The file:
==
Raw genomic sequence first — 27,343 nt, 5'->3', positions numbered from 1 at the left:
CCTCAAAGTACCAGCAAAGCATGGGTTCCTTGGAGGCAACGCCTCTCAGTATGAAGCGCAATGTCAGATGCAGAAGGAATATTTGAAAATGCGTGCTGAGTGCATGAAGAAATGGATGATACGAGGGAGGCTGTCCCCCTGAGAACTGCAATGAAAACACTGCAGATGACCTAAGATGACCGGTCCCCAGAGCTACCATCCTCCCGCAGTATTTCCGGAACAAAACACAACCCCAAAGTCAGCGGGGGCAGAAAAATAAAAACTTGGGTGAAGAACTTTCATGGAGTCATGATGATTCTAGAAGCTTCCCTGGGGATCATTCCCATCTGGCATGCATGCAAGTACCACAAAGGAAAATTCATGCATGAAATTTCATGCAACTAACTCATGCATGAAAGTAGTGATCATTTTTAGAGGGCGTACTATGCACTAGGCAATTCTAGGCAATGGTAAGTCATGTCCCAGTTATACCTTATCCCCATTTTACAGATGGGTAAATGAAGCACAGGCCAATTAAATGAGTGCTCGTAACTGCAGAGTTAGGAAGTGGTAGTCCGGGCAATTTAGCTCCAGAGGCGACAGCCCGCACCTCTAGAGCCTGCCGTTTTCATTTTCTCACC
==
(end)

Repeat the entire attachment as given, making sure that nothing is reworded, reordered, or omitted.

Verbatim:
Raw genomic sequence first — 27,343 nt, 5'->3', positions numbered from 1 at the left:
CCTCAAAGTACCAGCAAAGCATGGGTTCCTTGGAGGCAACGCCTCTCAGTATGAAGCGCAATGTCAGATGCAGAAGGAATATTTGAAAATGCGTGCTGAGTGCATGAAGAAATGGATGATACGAGGGAGGCTGTCCCCCTGAGAACTGCAATGAAAACACTGCAGATGACCTAAGATGACCGGTCCCCAGAGCTACCATCCTCCCGCAGTATTTCCGGAACAAAACACAACCCCAAAGTCAGCGGGGGCAGAAAAATAAAAACTTGGGTGAAGAACTTTCATGGAGTCATGATGATTCTAGAAGCTTCCCTGGGGATCATTCCCATCTGGCATGCATGCAAGTACCACAAAGGAAAATTCATGCATGAAATTTCATGCAACTAACTCATGCATGAAAGTAGTGATCATTTTTAGAGGGCGTACTATGCACTAGGCAATTCTAGGCAATGGTAAGTCATGTCCCAGTTATACCTTATCCCCATTTTACAGATGGGTAAATGAAGCACAGGCCAATTAAATGAGTGCTCGTAACTGCAGAGTTAGGAAGTGGTAGTCCGGGCAATTTAGCTCCAGAGGCGACAGCCCGCACCTCTAGAGCCTGCCGTTTTCATTTTCTCACC